what is a tourism ambassador

What is a Tourism Ambassador?

What is a tourism ambassador?

A tourism ambassador is an individual trained to help create better visitor experiences that increase visitor spending, satisfaction, length of stay and repeat visitation. Ambassadors may be front line employees at local hotels, restaurants, attractions and transportation, civic leaders, volunteers and similar stakeholders. Ambassadors demonstrate exceptional hospitality that supports destination marketing objectives, competitive advantage and stakeholder alignment. Ambassadors understand the benefits of tourism to their community and serve as advocates for tourism initiatives. 

RELATED: Why Your Destination Needs Tourism Ambassadors

RELATED: Tourism Ambassador Training

Who can be a tourism ambassador?

Anyone who completes the training can become a tourism ambassador.

Tourism Ambassadors from all possible market sectors come together to create a full visitor experience. Destinations, both big and small, can align these sectors successfully because each benefits from a positive visitor experience!  Here are just a few of those who are positively impacted by your credentialed tourism ambassadors (CTA).

  • Transportation hubs like Airports, Rail Stations, Bus Depots, etc.

  • Activities, Attractions & Events - arts, culture, heritage, casinos, sports

  • Government - City, State, Federal - elected officials like mayors and city council, government employees like police and community outreach

  • Community Members - Passionate Volunteers & Local Citizens

  • Conference Hotels, Convention Centers & Meeting Places

  • Local Mom & Pop Shops and Downtown Merchants

  • Community & Workforce Development / Economic Development

  • Schools & Higher Education - colleges, universities, community colleges

  • Medical Facilities - Urgent Care Centers & Hospitals

  • Lodging & Hotels - home rentals, beds & breakfast, RV parks, hotels, etc.

  • Bars, Clubs, Lounges & Nightlife

  • Real Estate and Reinvestment Firms

  • Places to Dine - coffee shops, restaurants, classy joints and local favorites

  • Commercial Real Estate - malls, downtown alliances, retailers, districts, etc.

  • Event Facilities - convention center, arena, theaters, concert halls, sporting events

  • Modes of Transport - Uber, Lyft, taxi, cab, shuttle, public transit, local trolly, limo, motorcoach

  • Tourism Promoters - Destination Marketing Organizations (DMO), Convention & Visitors Bureau (CVB), Chambers of Commerce & Community Economic Development Groups

  • Everyone else - Tourism Spending benefits every local person and entity through reduced taxes and economic development, including local banks, corporations, etc.

How can I become a tourism ambassador?

Take the course

If your destination offers a tourism ambassador training program, take their online course now. Click here to search.

If your destination is not listed, contact your local convention & visitors bureau or destination marketing organization to let them know you're interested. 

Take Pride in Providing Service to Others

Being of service to others is important and valued. Be courteous and friendly. Smile and greet your customers in a welcoming manner. Ask how you can help. Listen to them and make them feel like they are an important part of your day. A positive, cheerful attitude is pivotal to a great first impression.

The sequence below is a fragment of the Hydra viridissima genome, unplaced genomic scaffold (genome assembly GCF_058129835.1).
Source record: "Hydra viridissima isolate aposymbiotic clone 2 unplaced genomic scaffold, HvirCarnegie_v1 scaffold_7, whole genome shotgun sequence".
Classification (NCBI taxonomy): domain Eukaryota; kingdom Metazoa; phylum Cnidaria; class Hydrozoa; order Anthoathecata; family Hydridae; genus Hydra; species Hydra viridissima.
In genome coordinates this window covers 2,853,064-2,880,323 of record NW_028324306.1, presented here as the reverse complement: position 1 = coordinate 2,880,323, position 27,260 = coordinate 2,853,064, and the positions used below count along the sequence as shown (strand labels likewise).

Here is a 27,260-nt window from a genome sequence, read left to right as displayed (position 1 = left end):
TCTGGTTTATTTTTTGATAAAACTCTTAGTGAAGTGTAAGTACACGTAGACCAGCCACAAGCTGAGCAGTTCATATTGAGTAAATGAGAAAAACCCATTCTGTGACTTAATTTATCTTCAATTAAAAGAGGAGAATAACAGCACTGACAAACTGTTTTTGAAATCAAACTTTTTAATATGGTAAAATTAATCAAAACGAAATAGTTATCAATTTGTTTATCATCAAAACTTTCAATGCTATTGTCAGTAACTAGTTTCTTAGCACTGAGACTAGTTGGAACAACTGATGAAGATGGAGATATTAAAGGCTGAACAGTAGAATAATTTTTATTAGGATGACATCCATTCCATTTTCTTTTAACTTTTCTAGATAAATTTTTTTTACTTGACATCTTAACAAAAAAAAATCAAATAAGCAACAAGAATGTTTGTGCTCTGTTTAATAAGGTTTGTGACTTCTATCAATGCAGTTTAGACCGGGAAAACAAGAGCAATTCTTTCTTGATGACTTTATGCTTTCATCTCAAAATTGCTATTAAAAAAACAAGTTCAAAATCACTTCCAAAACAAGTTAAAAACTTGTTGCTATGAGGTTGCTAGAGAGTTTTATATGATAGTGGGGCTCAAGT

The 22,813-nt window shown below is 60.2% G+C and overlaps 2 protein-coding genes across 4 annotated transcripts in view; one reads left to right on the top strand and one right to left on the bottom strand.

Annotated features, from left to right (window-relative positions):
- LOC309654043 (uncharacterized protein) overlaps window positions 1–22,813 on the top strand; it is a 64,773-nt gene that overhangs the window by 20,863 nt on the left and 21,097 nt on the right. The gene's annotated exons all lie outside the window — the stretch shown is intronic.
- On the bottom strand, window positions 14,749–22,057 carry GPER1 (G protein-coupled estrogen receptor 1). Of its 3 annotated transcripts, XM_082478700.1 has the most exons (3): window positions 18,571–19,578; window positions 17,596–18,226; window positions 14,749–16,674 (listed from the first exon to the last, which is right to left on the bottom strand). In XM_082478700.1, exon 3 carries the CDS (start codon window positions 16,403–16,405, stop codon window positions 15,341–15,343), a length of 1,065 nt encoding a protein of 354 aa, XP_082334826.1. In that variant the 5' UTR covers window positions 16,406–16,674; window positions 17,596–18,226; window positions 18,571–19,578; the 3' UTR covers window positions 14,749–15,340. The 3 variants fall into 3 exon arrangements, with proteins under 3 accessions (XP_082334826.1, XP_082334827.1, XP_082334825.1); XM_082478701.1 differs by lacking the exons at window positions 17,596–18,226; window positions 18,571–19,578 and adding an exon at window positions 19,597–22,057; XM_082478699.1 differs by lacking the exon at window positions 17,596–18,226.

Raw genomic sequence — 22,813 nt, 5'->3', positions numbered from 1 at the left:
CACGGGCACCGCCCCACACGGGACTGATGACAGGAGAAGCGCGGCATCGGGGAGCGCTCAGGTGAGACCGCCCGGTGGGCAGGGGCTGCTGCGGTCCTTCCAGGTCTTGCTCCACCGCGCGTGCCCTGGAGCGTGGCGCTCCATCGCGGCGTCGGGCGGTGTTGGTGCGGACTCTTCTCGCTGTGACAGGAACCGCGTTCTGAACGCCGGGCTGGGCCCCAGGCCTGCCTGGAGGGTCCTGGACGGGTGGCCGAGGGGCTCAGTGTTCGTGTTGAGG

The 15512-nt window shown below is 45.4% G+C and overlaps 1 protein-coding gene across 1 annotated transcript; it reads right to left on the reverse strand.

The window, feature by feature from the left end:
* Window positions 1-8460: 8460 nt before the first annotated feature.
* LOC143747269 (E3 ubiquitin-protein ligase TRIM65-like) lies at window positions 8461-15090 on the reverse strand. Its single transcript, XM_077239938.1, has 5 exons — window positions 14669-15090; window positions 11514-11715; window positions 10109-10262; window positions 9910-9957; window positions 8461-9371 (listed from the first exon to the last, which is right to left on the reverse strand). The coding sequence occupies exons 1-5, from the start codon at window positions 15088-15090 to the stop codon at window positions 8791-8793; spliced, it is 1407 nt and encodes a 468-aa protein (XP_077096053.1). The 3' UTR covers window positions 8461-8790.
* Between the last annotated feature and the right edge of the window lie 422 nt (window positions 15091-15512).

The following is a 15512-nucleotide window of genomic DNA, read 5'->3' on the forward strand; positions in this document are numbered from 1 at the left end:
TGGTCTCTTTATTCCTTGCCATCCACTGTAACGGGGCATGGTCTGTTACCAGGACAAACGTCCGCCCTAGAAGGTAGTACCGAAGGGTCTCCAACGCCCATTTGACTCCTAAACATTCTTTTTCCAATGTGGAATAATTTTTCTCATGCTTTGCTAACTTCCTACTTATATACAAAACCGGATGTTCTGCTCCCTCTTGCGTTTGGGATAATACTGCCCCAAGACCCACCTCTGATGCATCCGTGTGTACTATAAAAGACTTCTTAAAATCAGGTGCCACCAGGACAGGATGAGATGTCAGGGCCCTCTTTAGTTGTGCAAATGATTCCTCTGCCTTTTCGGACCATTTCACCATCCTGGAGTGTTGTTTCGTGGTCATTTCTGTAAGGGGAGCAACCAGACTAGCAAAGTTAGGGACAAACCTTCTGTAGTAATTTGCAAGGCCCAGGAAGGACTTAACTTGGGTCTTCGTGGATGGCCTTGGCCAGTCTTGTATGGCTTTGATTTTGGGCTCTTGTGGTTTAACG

Know Your Community

Develop a thorough knowledge of local activities, events and attractions. Make a list of your favourite things to do in your area. Better yet, make it a community effort – work with other businesses, associations and town administrators to create a list of attractions, events and popular activities. Distribute the list to every local business and organization, and encourage operators to share with staff. As a bonus, you may discover something new about your community and develop a deeper sense of pride in your hometown.

Share Information and Resources

Stock up on maps and materials offering visitor information. Travellers will be grateful when you can provide them with information or show them directions. Organizers of local events or festivals may have brochures or flyers that you can distribute to your customers. The materials often become conversation starters. They are reminders of the busy schedule of local activities and enable fast and easy reference. With examples on hand, no one can say, "There is nothing to do around here." If there are no specific activities that day, use the examples and resources to highlight upcoming events. Your guests may decide to extend their stay or plan a return visit.

Take the Lead

Your leadership and the positive experiences that you provide as a tourism ambassador will inspire others. People may come forward with their own ideas for making the community a welcoming destination. Informal networks may grow into formal tourism and economic development strategies. Your personal effort may be what it takes to get the ball rolling.

Share and Celebrate Accomplishments

Organize, as a community, to recognize and reward those who go “above and beyond.” Highlight their efforts in the local newspaper or a company newsletter. Share stories of appreciation that you hear from visitors.

How can my destination create a tourism ambassador program?

It's easy. Have a representative of your local convention and visitors bureau contact The Tourism Academy. From there, our team of instructional designers and tourism experts will build a course that meets your community's needs. We'll then provide all of the tools needed to easily manage the course while being able to track participation, engagement, retention and distribution from the instructor dashboard. 

Click here to learn more. 

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